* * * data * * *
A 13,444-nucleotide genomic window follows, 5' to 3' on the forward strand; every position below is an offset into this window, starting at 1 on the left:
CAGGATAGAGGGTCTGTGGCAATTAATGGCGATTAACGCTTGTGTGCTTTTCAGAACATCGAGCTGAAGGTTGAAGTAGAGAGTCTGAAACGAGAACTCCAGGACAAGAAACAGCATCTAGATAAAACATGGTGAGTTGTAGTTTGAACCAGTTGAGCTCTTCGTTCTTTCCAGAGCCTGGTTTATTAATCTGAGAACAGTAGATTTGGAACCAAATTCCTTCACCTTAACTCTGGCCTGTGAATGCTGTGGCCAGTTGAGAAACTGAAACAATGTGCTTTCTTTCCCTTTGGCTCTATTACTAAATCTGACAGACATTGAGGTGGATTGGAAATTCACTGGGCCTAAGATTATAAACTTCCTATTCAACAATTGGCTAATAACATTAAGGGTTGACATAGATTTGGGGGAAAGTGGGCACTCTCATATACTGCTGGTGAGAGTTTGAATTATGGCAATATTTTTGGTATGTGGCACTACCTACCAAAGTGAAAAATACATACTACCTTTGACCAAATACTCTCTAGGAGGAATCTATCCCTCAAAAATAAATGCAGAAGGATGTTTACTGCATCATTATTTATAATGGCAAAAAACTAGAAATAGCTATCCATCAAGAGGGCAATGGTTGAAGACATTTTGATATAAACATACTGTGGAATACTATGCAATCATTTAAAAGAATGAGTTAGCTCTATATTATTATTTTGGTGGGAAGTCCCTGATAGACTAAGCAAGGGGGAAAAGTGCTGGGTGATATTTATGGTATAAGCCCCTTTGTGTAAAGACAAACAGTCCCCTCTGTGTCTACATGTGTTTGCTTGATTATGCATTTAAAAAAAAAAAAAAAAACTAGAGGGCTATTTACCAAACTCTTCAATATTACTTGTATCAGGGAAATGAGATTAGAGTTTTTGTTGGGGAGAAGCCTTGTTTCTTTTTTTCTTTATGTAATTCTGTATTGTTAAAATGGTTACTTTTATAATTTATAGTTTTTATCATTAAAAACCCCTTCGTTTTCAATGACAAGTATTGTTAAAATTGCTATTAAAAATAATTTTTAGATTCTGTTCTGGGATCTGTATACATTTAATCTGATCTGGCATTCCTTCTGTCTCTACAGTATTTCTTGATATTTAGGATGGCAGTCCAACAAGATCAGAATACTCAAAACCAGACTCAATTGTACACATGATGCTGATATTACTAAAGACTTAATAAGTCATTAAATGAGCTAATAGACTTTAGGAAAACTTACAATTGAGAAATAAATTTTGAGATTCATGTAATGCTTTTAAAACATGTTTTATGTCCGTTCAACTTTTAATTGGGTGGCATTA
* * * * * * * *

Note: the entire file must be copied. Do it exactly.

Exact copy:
A 13,444-nucleotide genomic window follows, 5' to 3' on the forward strand; every position below is an offset into this window, starting at 1 on the left:
CAGGATAGAGGGTCTGTGGCAATTAATGGCGATTAACGCTTGTGTGCTTTTCAGAACATCGAGCTGAAGGTTGAAGTAGAGAGTCTGAAACGAGAACTCCAGGACAAGAAACAGCATCTAGATAAAACATGGTGAGTTGTAGTTTGAACCAGTTGAGCTCTTCGTTCTTTCCAGAGCCTGGTTTATTAATCTGAGAACAGTAGATTTGGAACCAAATTCCTTCACCTTAACTCTGGCCTGTGAATGCTGTGGCCAGTTGAGAAACTGAAACAATGTGCTTTCTTTCCCTTTGGCTCTATTACTAAATCTGACAGACATTGAGGTGGATTGGAAATTCACTGGGCCTAAGATTATAAACTTCCTATTCAACAATTGGCTAATAACATTAAGGGTTGACATAGATTTGGGGGAAAGTGGGCACTCTCATATACTGCTGGTGAGAGTTTGAATTATGGCAATATTTTTGGTATGTGGCACTACCTACCAAAGTGAAAAATACATACTACCTTTGACCAAATACTCTCTAGGAGGAATCTATCCCTCAAAAATAAATGCAGAAGGATGTTTACTGCATCATTATTTATAATGGCAAAAAACTAGAAATAGCTATCCATCAAGAGGGCAATGGTTGAAGACATTTTGATATAAACATACTGTGGAATACTATGCAATCATTTAAAAGAATGAGTTAGCTCTATATTATTATTTTGGTGGGAAGTCCCTGATAGACTAAGCAAGGGGGAAAAGTGCTGGGTGATATTTATGGTATAAGCCCCTTTGTGTAAAGACAAACAGTCCCCTCTGTGTCTACATGTGTTTGCTTGATTATGCATTTAAAAAAAAAAAAAAAAACTAGAGGGCTATTTACCAAACTCTTCAATATTACTTGTATCAGGGAAATGAGATTAGAGTTTTTGTTGGGGAGAAGCCTTGTTTCTTTTTTTCTTTATGTAATTCTGTATTGTTAAAATGGTTACTTTTATAATTTATAGTTTTTATCATTAAAAACCCCTTCGTTTTCAATGACAAGTATTGTTAAAATTGCTATTAAAAATAATTTTTAGATTCTGTTCTGGGATCTGTATACATTTAATCTGATCTGGCATTCCTTCTGTCTCTACAGTATTTCTTGATATTTAGGATGGCAGTCCAACAAGATCAGAATACTCAAAACCAGACTCAATTGTACACATGATGCTGATATTACTAAAGACTTAATAAGTCATTAAATGAGCTAATAGACTTTAGGAAAACTTACAATTGAGAAATAAATTTTGAGATTCATGTAATGCTTTTAAAACATGTTTTATGTCCGTTCAACTTTTAATTGGGTGGCATTA